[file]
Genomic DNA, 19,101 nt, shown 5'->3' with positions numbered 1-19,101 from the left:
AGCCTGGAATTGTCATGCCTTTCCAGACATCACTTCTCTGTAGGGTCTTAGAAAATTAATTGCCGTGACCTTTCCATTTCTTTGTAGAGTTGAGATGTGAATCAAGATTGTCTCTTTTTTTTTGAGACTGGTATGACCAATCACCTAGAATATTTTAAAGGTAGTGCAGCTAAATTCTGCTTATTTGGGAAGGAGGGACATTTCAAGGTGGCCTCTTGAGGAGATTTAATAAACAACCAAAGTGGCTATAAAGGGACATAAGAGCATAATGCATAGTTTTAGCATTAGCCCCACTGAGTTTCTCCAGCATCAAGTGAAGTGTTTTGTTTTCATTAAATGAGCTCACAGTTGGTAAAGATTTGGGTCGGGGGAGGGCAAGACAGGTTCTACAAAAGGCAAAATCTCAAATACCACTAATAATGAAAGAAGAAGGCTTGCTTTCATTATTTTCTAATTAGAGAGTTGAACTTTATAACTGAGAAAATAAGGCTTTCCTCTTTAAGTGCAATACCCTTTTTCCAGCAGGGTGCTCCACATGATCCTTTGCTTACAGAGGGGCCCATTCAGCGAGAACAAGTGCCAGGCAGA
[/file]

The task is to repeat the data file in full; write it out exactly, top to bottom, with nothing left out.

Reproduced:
Genomic DNA, 19,101 nt, shown 5'->3' with positions numbered 1-19,101 from the left:
AGCCTGGAATTGTCATGCCTTTCCAGACATCACTTCTCTGTAGGGTCTTAGAAAATTAATTGCCGTGACCTTTCCATTTCTTTGTAGAGTTGAGATGTGAATCAAGATTGTCTCTTTTTTTTTGAGACTGGTATGACCAATCACCTAGAATATTTTAAAGGTAGTGCAGCTAAATTCTGCTTATTTGGGAAGGAGGGACATTTCAAGGTGGCCTCTTGAGGAGATTTAATAAACAACCAAAGTGGCTATAAAGGGACATAAGAGCATAATGCATAGTTTTAGCATTAGCCCCACTGAGTTTCTCCAGCATCAAGTGAAGTGTTTTGTTTTCATTAAATGAGCTCACAGTTGGTAAAGATTTGGGTCGGGGGAGGGCAAGACAGGTTCTACAAAAGGCAAAATCTCAAATACCACTAATAATGAAAGAAGAAGGCTTGCTTTCATTATTTTCTAATTAGAGAGTTGAACTTTATAACTGAGAAAATAAGGCTTTCCTCTTTAAGTGCAATACCCTTTTTCCAGCAGGGTGCTCCACATGATCCTTTGCTTACAGAGGGGCCCATTCAGCGAGAACAAGTGCCAGGCAGA